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  • Feminist Theaters in the U.S.A.: Staging Women’s Experience
  • Leah Lowe
Feminist Theaters in the U.S.A.: Staging Women’s Experience. By Charlotte Canning. Gender in Performance Series. London: Routledge, 1996; pp. x + 271. $16.95 paper.

In her introduction to this thoughtful history of grassroots feminist theatre groups from 1969 to the mid-1980s, Charlotte Canning observes that feminism is troubled by an uneasy relationship to even its recent past. In order to win political and social recognition for women, radical feminist projects of the early 1970s employed unifying strategies such as consciousness-raising, based on assumptions of commonality among all women. Later feminists, concerned with the intersections of women’s oppression with other oppressions including those of race, class, and sexual preference, recognize the pioneering efforts of earlier feminists, but often criticize their work as simplistic, essentialist, and hopelessly naive. Canning acknowledges the impact of both moments of feminist thought on the women’s theatre movement and on her historical account of it. She practices both “celebration and critique” (6) as she “moves among the different models of feminist critical historical practice, making visible the achievements of women from an earlier moment in time, while including their biases, assumptions, and flaws” (6). Canning argues that knowing one’s own history, even if it is a contradictory and troubled one, is necessary to understand the present fully and to effect future change.

Canning’s historical analysis of feminist theatre groups is based primarily on interviews, conducted between 1989 and 1994, with twenty-eight women active in feminist theatre between 1969 and the mid-1980s. Those interviewed represent groups ranging from Seattle’s Front Room Theater Guild to the Women’s Experimental Theater of New York, and include women associated with groups that previously have not received much critical or historical attention. The resulting work is organized around themes and issues of importance to past and present feminist communities, rather than a linear chronology. This structure enables Canning to note similarities among feminist theatre groups, but more importantly, to delineate a variety of differences in both positions and practices, complicating the generalized notion of “women’s theatre.” The use of oral histories offers multiple perspectives on various aspects of feminist theatre and evaluations of the movement’s successes and failures by its participants. Of particular interest to Canning, the women interviewed repeatedly stress connections between political activism, personal experience, and theatrical practice. In her first two chapters, Canning outlines her methodology, locates her study with regard to other works covering the same era of feminist theatre, and contextualizes feminist theatre in relation to rise of the women’s movement and the politics of the New Left.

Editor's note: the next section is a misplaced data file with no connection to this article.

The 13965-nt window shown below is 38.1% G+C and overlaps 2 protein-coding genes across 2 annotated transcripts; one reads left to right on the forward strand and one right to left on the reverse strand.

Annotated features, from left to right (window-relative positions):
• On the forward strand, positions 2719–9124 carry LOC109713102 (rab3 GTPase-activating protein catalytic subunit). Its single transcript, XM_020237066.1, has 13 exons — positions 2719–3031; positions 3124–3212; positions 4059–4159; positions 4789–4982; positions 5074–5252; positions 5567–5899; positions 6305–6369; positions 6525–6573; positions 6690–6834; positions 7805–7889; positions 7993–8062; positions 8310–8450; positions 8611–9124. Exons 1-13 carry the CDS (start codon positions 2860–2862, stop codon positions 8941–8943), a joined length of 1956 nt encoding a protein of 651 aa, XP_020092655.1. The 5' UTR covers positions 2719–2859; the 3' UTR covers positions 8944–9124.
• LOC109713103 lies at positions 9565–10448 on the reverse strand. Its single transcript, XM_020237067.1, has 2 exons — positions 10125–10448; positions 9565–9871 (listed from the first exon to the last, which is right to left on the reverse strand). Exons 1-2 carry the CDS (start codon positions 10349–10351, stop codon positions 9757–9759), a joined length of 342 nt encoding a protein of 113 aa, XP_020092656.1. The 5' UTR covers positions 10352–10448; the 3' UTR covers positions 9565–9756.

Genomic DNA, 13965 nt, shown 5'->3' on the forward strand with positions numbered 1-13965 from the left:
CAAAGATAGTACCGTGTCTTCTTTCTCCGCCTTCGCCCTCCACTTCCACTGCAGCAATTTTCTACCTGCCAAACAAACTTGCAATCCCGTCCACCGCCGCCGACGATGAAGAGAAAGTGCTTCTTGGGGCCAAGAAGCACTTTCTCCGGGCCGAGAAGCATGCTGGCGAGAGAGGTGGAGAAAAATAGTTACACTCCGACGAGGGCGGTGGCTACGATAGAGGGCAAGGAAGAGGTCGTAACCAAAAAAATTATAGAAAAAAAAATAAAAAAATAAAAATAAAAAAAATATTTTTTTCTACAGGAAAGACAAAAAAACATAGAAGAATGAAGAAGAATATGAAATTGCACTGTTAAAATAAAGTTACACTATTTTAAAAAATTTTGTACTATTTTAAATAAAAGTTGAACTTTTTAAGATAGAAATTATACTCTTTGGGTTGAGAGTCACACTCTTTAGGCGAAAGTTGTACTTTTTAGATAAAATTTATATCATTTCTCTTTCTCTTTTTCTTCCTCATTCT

Many feminist theatres rejected traditional hierarchical power structures in favor of developing their own alternative models. Chapter Three, “Collectivity and Collaboration” examines collectivity as the organizing principle behind women’s theatre groups and its impact on the theatre they produced. Collective structures sought to empower women and to ensure that each individual voice counted in decisions, but frequently proved problematic in practice. Claiming to represent all women, feminist theatrical collectives often were composed primarily of white, middle-class women. Throughout the 1970s and early 1980s, an increasingly perceived need to attend to differences of race, class, and sexual preference, reflecting tensions brewing in the larger feminist community, strained collective organizations. Consensus models of decision-making did not always facilitate artistic development; as Terry Baum of San Francisco’s Lilith collective noted: “Everybody has the power to say no, and the person who is the most fearful will say no to whatever they are afraid to do.” (71). Canning concludes the chapter with case studies of four theatrical collectives—the Women’s Experimental Theater Project, Spiderwoman Theater, Lilith, and the Front Room Theater Guild—tracing their organizational histories with regard to collective practices.

Canning argues that women’s theatres did not merely present new material in alternative theatrical forms, but also actively engaged in the creation of “feminist events.” The “feminist event” is defined by Michéle Barrett as “the creation of a cultural milieu in which feminist vision is consumed as well as imaginatively produced” (113). [End Page 249...

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